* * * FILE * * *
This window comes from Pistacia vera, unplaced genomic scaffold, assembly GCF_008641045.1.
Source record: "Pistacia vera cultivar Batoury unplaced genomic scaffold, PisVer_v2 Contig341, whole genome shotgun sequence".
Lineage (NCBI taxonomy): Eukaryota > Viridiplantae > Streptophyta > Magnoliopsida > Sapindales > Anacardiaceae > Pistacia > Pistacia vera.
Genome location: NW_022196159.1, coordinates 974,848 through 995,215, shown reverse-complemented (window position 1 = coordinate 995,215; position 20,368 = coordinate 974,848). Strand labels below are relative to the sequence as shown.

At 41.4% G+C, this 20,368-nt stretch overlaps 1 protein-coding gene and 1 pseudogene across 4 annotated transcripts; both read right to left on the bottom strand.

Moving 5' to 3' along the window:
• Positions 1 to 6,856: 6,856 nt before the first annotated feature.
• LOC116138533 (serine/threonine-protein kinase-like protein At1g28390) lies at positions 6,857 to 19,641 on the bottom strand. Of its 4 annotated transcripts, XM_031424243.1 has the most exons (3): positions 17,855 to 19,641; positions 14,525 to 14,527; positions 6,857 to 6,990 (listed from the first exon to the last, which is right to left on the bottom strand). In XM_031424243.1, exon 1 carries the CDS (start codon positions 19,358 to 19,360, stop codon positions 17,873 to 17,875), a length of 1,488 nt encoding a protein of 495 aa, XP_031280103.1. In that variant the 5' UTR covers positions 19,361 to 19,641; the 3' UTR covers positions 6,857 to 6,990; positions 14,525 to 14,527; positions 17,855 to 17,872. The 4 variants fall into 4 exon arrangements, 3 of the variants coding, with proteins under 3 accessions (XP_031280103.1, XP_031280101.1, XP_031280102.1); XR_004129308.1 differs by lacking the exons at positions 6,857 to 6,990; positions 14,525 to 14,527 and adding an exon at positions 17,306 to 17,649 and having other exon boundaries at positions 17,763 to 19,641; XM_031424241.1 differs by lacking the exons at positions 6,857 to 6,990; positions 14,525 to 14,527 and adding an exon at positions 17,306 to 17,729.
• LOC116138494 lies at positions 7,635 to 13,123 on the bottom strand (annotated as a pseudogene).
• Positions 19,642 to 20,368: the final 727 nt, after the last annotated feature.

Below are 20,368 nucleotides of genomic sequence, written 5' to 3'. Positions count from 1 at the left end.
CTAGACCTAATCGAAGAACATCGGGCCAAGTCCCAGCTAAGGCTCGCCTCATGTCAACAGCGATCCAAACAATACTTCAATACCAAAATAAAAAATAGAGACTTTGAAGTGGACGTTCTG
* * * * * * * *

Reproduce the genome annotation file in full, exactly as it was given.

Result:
This window comes from Pistacia vera, unplaced genomic scaffold, assembly GCF_008641045.1.
Source record: "Pistacia vera cultivar Batoury unplaced genomic scaffold, PisVer_v2 Contig341, whole genome shotgun sequence".
Lineage (NCBI taxonomy): Eukaryota > Viridiplantae > Streptophyta > Magnoliopsida > Sapindales > Anacardiaceae > Pistacia > Pistacia vera.
Genome location: NW_022196159.1, coordinates 974,848 through 995,215, shown reverse-complemented (window position 1 = coordinate 995,215; position 20,368 = coordinate 974,848). Strand labels below are relative to the sequence as shown.

At 41.4% G+C, this 20,368-nt stretch overlaps 1 protein-coding gene and 1 pseudogene across 4 annotated transcripts; both read right to left on the bottom strand.

Moving 5' to 3' along the window:
• Positions 1 to 6,856: 6,856 nt before the first annotated feature.
• LOC116138533 (serine/threonine-protein kinase-like protein At1g28390) lies at positions 6,857 to 19,641 on the bottom strand. Of its 4 annotated transcripts, XM_031424243.1 has the most exons (3): positions 17,855 to 19,641; positions 14,525 to 14,527; positions 6,857 to 6,990 (listed from the first exon to the last, which is right to left on the bottom strand). In XM_031424243.1, exon 1 carries the CDS (start codon positions 19,358 to 19,360, stop codon positions 17,873 to 17,875), a length of 1,488 nt encoding a protein of 495 aa, XP_031280103.1. In that variant the 5' UTR covers positions 19,361 to 19,641; the 3' UTR covers positions 6,857 to 6,990; positions 14,525 to 14,527; positions 17,855 to 17,872. The 4 variants fall into 4 exon arrangements, 3 of the variants coding, with proteins under 3 accessions (XP_031280103.1, XP_031280101.1, XP_031280102.1); XR_004129308.1 differs by lacking the exons at positions 6,857 to 6,990; positions 14,525 to 14,527 and adding an exon at positions 17,306 to 17,649 and having other exon boundaries at positions 17,763 to 19,641; XM_031424241.1 differs by lacking the exons at positions 6,857 to 6,990; positions 14,525 to 14,527 and adding an exon at positions 17,306 to 17,729.
• LOC116138494 lies at positions 7,635 to 13,123 on the bottom strand (annotated as a pseudogene).
• Positions 19,642 to 20,368: the final 727 nt, after the last annotated feature.

Below are 20,368 nucleotides of genomic sequence, written 5' to 3'. Positions count from 1 at the left end.
CTAGACCTAATCGAAGAACATCGGGCCAAGTCCCAGCTAAGGCTCGCCTCATGTCAACAGCGATCCAAACAATACTTCAATACCAAAATAAAAAATAGAGACTTTGAAGTGGACGTTCTG